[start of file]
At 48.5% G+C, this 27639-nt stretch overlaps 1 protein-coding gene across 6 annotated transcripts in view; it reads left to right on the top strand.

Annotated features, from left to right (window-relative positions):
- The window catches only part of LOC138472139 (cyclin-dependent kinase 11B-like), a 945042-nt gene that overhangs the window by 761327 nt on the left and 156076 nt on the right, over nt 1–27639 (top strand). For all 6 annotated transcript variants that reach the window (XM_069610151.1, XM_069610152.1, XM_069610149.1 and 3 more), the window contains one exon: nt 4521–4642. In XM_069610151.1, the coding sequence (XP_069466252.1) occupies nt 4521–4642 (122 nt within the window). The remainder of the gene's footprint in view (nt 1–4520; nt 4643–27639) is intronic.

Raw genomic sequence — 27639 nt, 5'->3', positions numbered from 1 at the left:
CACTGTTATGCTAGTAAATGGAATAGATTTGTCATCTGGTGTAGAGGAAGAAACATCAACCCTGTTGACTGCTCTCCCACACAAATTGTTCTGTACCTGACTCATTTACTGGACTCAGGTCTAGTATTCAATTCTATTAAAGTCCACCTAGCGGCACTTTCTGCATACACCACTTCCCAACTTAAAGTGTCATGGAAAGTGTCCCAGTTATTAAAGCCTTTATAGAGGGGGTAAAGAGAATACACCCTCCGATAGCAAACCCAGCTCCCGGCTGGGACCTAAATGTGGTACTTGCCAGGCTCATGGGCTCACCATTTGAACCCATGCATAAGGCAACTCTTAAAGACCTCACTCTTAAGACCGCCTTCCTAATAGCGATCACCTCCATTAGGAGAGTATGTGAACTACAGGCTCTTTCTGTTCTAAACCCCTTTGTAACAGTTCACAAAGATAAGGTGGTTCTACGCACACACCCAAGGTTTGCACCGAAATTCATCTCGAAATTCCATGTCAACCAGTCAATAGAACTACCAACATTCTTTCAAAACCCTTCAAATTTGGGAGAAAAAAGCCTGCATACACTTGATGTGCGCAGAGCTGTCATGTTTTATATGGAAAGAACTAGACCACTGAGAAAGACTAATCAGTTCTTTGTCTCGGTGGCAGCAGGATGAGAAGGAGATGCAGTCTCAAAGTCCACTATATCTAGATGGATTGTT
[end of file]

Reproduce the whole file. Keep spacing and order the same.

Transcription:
At 48.5% G+C, this 27639-nt stretch overlaps 1 protein-coding gene across 6 annotated transcripts in view; it reads left to right on the top strand.

Annotated features, from left to right (window-relative positions):
- The window catches only part of LOC138472139 (cyclin-dependent kinase 11B-like), a 945042-nt gene that overhangs the window by 761327 nt on the left and 156076 nt on the right, over nt 1–27639 (top strand). For all 6 annotated transcript variants that reach the window (XM_069610151.1, XM_069610152.1, XM_069610149.1 and 3 more), the window contains one exon: nt 4521–4642. In XM_069610151.1, the coding sequence (XP_069466252.1) occupies nt 4521–4642 (122 nt within the window). The remainder of the gene's footprint in view (nt 1–4520; nt 4643–27639) is intronic.

Raw genomic sequence — 27639 nt, 5'->3', positions numbered from 1 at the left:
CACTGTTATGCTAGTAAATGGAATAGATTTGTCATCTGGTGTAGAGGAAGAAACATCAACCCTGTTGACTGCTCTCCCACACAAATTGTTCTGTACCTGACTCATTTACTGGACTCAGGTCTAGTATTCAATTCTATTAAAGTCCACCTAGCGGCACTTTCTGCATACACCACTTCCCAACTTAAAGTGTCATGGAAAGTGTCCCAGTTATTAAAGCCTTTATAGAGGGGGTAAAGAGAATACACCCTCCGATAGCAAACCCAGCTCCCGGCTGGGACCTAAATGTGGTACTTGCCAGGCTCATGGGCTCACCATTTGAACCCATGCATAAGGCAACTCTTAAAGACCTCACTCTTAAGACCGCCTTCCTAATAGCGATCACCTCCATTAGGAGAGTATGTGAACTACAGGCTCTTTCTGTTCTAAACCCCTTTGTAACAGTTCACAAAGATAAGGTGGTTCTACGCACACACCCAAGGTTTGCACCGAAATTCATCTCGAAATTCCATGTCAACCAGTCAATAGAACTACCAACATTCTTTCAAAACCCTTCAAATTTGGGAGAAAAAAGCCTGCATACACTTGATGTGCGCAGAGCTGTCATGTTTTATATGGAAAGAACTAGACCACTGAGAAAGACTAATCAGTTCTTTGTCTCGGTGGCAGCAGGATGAGAAGGAGATGCAGTCTCAAAGTCCACTATATCTAGATGGATTGTT